Newbie inquiry about beep pattern

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PeachPit

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Mar 28, 2017
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Hi all, newbie to the forum and to scanners... though I'd like to think I'm catching on to things pretty well. lol I like to browse but probably won't say much after this. :lol:

What's had me stumped for the last couple weeks-- and I have tried to search, a lot, but there's so many discussions about beeps and boops that I've been unable to find anything really conclusive-- is what this beeping pattern is about.
https://youtu.be/wBnol0Bry6E

It happens frequently, I've heard it on several channels but never really on the main dispatch channel. In the past 40 minutes it's been on channel 3 (in between them talking about some 10-96 guy running through traffic) about four times. Can anyone clue me in?

Thanks!
 

natedawg1604

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That is a repeater announcing it's alive, and probably broadcasting it's call sign in morse code. On commercial and public safety systems it usually goes away when you input the correct CTCSS or DCS decode tone into your radio/scanner. However, it appears the BC 75XLT doesn't support tone decoding, so you'll have to learn to live with all those beeps.
 

PeachPit

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Mar 28, 2017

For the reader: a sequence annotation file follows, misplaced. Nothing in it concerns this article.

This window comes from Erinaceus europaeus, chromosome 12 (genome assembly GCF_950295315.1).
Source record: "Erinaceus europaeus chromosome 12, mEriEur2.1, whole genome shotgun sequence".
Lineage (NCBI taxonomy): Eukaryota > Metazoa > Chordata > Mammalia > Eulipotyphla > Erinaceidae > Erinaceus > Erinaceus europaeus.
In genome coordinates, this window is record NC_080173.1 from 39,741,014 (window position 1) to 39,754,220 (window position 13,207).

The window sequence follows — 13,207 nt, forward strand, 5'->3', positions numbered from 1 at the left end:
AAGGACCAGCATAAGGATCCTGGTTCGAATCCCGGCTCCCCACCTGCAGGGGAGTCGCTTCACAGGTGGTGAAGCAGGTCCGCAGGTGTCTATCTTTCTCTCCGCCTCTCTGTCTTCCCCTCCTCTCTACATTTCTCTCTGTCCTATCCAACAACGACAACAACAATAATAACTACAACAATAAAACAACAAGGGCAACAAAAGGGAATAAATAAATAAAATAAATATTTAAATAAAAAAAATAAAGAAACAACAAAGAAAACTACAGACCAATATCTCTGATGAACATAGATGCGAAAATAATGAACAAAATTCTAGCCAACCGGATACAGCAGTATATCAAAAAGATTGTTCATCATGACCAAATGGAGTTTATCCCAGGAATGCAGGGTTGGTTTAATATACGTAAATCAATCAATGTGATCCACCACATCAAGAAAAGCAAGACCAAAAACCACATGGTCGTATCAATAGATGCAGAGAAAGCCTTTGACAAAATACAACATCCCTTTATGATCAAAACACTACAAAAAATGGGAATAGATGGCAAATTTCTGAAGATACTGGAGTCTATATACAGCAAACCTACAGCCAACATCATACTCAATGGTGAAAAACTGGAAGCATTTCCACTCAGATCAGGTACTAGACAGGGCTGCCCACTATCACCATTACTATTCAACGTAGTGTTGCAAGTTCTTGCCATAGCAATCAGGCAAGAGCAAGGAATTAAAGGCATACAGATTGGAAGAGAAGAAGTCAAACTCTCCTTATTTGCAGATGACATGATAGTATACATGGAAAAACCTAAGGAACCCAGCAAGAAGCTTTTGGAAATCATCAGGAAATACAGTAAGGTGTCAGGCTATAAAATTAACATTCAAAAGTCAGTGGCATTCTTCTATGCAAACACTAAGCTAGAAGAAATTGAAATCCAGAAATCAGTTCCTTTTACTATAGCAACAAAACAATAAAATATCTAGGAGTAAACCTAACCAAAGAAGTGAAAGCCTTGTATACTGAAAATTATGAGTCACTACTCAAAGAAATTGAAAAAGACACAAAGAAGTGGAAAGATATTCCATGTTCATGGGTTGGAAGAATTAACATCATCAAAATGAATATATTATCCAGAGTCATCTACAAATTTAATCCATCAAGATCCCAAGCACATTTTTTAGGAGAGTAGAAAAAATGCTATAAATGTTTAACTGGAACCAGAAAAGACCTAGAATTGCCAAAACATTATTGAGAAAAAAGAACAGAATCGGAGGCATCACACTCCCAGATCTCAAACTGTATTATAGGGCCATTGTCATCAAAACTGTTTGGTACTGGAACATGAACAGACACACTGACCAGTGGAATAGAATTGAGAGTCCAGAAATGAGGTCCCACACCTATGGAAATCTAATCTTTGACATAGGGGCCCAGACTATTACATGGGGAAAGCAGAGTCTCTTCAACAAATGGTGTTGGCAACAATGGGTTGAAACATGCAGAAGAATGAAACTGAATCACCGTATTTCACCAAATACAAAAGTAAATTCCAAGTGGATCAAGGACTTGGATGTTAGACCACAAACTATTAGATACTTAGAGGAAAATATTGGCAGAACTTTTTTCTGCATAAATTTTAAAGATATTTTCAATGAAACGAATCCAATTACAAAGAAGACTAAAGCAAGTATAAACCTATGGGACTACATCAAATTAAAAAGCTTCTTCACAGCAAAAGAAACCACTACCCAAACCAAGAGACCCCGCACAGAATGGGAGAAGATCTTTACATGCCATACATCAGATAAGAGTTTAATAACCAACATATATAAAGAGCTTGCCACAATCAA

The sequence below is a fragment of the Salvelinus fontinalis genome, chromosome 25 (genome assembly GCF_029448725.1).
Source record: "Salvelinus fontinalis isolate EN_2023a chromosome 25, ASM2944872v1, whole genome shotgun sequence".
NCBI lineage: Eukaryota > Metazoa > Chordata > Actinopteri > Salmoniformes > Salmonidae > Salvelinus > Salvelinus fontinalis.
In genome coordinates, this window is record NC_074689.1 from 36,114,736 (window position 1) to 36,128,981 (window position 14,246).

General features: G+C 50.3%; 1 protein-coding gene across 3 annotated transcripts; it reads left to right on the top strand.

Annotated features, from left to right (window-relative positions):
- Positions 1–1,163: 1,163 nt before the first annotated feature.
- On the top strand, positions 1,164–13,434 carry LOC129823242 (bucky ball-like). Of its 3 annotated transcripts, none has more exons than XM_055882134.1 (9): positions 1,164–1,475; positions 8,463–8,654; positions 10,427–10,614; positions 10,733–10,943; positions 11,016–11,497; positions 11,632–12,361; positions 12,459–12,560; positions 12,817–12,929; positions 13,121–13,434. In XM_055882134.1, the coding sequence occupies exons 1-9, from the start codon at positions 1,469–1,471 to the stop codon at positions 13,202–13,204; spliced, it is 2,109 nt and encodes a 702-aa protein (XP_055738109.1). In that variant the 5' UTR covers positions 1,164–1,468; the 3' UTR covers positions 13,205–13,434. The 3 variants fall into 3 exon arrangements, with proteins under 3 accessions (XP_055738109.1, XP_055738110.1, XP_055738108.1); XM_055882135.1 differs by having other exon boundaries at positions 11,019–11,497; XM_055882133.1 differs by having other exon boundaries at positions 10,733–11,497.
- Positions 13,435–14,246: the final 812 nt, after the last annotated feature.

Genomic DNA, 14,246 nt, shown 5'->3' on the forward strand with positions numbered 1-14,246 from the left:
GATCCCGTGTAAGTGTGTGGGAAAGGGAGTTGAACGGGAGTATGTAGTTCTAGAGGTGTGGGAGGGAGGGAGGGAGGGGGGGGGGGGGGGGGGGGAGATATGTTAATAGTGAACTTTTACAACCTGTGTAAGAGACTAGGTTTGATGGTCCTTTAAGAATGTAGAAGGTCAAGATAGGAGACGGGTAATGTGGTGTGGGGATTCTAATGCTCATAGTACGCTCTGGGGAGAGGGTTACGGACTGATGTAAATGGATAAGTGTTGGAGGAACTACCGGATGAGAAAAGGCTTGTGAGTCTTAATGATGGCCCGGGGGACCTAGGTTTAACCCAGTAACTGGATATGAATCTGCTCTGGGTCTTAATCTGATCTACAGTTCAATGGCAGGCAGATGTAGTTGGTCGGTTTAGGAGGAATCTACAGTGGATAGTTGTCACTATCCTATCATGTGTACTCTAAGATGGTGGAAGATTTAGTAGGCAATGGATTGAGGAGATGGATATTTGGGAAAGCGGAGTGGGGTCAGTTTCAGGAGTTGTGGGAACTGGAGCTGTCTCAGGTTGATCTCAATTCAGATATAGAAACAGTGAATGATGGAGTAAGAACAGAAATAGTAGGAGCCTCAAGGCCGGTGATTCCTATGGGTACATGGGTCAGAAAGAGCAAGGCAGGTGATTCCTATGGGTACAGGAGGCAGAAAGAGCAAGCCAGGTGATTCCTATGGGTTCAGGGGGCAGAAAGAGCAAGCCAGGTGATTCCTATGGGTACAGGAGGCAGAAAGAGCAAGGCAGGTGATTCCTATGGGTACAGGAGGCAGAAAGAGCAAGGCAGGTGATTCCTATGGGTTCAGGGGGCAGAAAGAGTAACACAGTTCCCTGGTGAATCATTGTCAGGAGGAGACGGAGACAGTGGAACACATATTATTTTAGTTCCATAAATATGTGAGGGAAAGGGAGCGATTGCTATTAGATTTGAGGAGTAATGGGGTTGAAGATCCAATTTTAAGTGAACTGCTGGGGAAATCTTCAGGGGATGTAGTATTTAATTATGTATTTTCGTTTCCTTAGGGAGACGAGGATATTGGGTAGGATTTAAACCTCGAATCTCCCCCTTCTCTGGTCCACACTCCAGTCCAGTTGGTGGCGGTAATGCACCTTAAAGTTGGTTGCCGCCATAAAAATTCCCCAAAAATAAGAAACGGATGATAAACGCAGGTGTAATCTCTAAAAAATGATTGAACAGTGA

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I assumed that was the answer but wanted to be sure... I guess I was under the impression that I would hear it less often. Oh well, I've mostly learned to ignore it. Many thanks!!
 
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Yes, I commented on the video. It is a repeater ID. Buisnesses and other such things use those per FCC regs to tell that the repeater is alive and well :)
 

Circa

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That's Morse code, they usually only use Morse code when someone is talking, if it's quiet, it might actually read it out.
The FCC says radio operator need to announce their call sign every so often.
I don't know cw, so I can't tell what they're saying.

If you can translate that Morse code, you can try looking up who it is on: http://wireless2.fcc.gov/UlsApp/UlsSearch/searchLicense.jsp

Sent using Tapatalk.
 
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CW ID is based on how the REPEATER is set up. During daily/weekly tests, yes, they will announce callsigns over the radio. But the CW is the machine itself ID'ing.
 
D

DaveNF2G

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A repeater with "polite ID" will only send the Morse code when there is no voice traffic. If the identifier is interrupted, it will continue attempting to identify until it is able to complete a full transmission of its callsign. This can make it difficult to sort out what it is actually sending.

A callsign starting with T should indicate the country of origin. I don't know for sure where that would be. I think the Australian and Kiwi calls start with V or Z. But, as someone already pointed out, that T could be part of another letter (like V).
 
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